With the aging of society, we will see an increase in the need for improved dental and eye care.

An Institute of Medicine Report, from 2011, The Future of Nursing: Leading Change, Advancing Health, states that “what nurse practitioners can do once they graduate varies widely for reasons that are related not to their ability, education or training, or safety concerns, but to the political decisions of the state in which they work.”

Twenty states allow nurse practitioners to work independently of physicians to diagnose and treat patients. Twelve states require physicians to supervise nurse practitioners. Nineteen states allow them to practice as long as they have an agreement to work in collaboration with a physician. Other laws limit their scope of practice, for example, by not allowing practitioners to prescribe drugs.

Vision and Teeth

With the aging of society, we will see an increase in the need for improved dental and eye care, two issues that have seen legislative struggles in the recent past.

When it comes to teeth, denturists, who make and repair dentures, and dentists are in some degree of conflict. Denturists in the U.S. are limited by legal restrictions to practicing in only a few states, while north of the border, they are allowed to practice in all of Canada.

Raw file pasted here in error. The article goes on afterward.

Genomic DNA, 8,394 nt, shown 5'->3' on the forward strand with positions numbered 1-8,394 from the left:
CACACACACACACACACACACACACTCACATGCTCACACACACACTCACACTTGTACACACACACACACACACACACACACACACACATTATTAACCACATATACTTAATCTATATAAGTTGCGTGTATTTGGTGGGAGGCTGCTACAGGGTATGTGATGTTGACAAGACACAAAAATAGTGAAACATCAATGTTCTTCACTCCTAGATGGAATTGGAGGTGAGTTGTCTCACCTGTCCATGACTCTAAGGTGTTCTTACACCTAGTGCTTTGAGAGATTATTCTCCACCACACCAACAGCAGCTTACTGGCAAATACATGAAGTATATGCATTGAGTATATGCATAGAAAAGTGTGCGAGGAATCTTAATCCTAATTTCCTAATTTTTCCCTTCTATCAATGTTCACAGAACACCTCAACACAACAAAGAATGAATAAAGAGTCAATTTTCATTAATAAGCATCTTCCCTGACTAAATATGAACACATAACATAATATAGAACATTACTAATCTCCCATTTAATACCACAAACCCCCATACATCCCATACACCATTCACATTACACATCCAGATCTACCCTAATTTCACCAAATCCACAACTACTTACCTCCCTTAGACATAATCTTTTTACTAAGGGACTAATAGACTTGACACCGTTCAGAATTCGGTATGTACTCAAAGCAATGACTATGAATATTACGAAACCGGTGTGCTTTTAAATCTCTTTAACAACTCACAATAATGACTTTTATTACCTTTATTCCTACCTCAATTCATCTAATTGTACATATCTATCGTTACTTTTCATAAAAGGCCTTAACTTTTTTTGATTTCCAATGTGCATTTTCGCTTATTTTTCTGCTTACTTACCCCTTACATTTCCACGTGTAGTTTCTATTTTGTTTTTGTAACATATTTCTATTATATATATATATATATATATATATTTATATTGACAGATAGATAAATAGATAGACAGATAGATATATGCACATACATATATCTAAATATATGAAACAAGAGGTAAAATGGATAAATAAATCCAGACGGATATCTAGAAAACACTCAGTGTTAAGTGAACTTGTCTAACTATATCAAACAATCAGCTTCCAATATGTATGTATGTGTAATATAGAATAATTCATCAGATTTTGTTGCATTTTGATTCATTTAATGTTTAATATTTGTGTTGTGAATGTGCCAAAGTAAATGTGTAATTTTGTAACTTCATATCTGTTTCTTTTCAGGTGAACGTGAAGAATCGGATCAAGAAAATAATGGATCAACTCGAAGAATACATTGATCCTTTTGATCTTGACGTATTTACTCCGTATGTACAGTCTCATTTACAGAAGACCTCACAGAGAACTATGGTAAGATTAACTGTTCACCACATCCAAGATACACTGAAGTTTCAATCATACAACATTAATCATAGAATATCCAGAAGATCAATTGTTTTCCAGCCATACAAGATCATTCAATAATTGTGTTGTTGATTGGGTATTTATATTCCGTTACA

Over the years, two other professions that have fought each other are optometrists and ophthalmologists. In some states, an optometrist may do procedures that only ophthalmologists can legally do in others.

Taking Control

Advance Directives and Living Wills are more tools we should all use to our advantage. Be sure to find out the legal issues with these documents since different states may have different regulations regarding them.

These are choices we should be able to make on our own, but in some states, the laws restrict our freedom to make that choice.

While they don’t seem to be controversial, sometimes doctors will try to avoid them. In its conclusion, a recent study commented, “Our study raises questions about why doctors continue to provide high-intensity care for terminally ill patients but personally forego such care for themselves at the end of life.”

If you are incapacitated because you have fallen off a ladder at the frat house or are lying on death’s door in a senior-living home, an advance directive or living will may keep medical people from violating you, by subjecting you to unwanted procedures.

By filling out these documents ahead of time, you may get to control your final moments. You might also save some tax dollars as well.

Doctor Atul Gawande, in his book Being Mortal, mentions La Crosse, Wisconsin where the end of life hospital cost was half the national average, “[b]y 1996, 85 percent of La Crosse residents who died had a written advance directive…”

Without adequate documentation, you or a relative may end up on drugs you might wish to avoid. That seems to be a growing trend that needs our attention.

These are choices we should be able to make on our own, but in some states, the laws restrict or don’t protect our freedom to make that choice.

Removing these barriers should not be difficult and the benefits favor an open market. Let’s lead the way!

  • Michael H. Wilson; I have a BA from The Evergreen State College and do freelance research on urban issues.